The Duo Behind The Marcels’ 1961 Doo-Wop Hit “Blue Moon”

Decades before The Marcels turned “Blue Moon” into a No. 1 doo-wop hit, the song started out as a popular standard in the 1930s.

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Originally written by Richard Rodgers (of Rodgers and Hammerstein) and Lorenz Hart in 1934, “Blue Moon” was first recorded by singers Al Bowlly and Connee Boswell in 1935 and later became a hit in 1949 when released by Mel Tormé and Billy Eckstine. 

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In 1961, The Marcels recorded and released their version of “Blue Moon,” which went to No. 1 on the Billboard Hot 100.

Blue moon (moon, moon, moon, blue moon)
You knew just what I was there for
You heard me saying a prayer for
Someone I really could care for

And then there suddenly appeared before me
The only one my arms will ever hold
I heard somebody whisper, “Please adore me”
And when I looked, the moon had turned to gold

Over the decades, “Blue Moon” has been covered by everyone from Elvis Presley, Frank Sinatra, Billie Holiday, Ella Fitzgerald, Bob Dylan, Cyndi Lauper, Rod Stewart, and many more.

Rodgers and Hart

Before there was Rodgers and Hammerstein, there was Rodgers and Hart.

Later known for his work with Oscar Hammerstein II, composer Richard Charles Rodgers (1902-1979) first worked with lyricist Lorenz Hart (1895-1943) and the duo wrote for musicals in the 1920s and ’30s.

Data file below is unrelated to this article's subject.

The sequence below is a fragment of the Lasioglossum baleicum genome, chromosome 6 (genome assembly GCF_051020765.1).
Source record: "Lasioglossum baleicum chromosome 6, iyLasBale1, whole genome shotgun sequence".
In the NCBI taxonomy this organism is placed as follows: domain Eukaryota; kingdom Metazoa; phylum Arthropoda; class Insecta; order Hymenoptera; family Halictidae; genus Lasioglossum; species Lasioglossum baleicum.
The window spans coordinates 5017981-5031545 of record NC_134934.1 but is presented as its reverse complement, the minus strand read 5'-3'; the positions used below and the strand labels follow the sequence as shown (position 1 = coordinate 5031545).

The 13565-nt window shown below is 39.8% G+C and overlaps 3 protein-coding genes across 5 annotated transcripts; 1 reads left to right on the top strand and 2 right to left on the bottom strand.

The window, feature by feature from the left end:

In 1919, Hart and Rodgers had their first breakthrough, landing their song “Any Old Place With You” in the Broadway musical comedy A Lonely Romeo. A year later six of their songs were featured in Poor Little Ritz Girl, and they were later hired to write the score for the 1925 production of The Garrick Gaieties. The duo worked together for two decades and on more than 20 musicals before Hart’s death in 1943.

Along with the lyrics for “Blue Moon,” Hart also wrote “My Funny Valentine,” “Manhattan,” “Bewitched, Bothered and Bewildered,” and “The Lady Is a Tramp.”

Rodgers and Hammerstein

Rodgers would later start composing with Hammerstein, and the duo (Rodgers and Hammerstein) scored a collection of musicals throughout the 1940s and ’50s, including The Sound of Music, The King And IOklahoma!, and South Pacific, among others.

Throughout his career, Rodgers wrote more than 900 songs and composed more than 40 Broadway musicals.

In 1962, Rodgers became the very first EGOT, the winner of an Emmy, Grammy, Oscar, and Tony award. 

Photo of Marcels by Michael Ochs Archives/Getty Images

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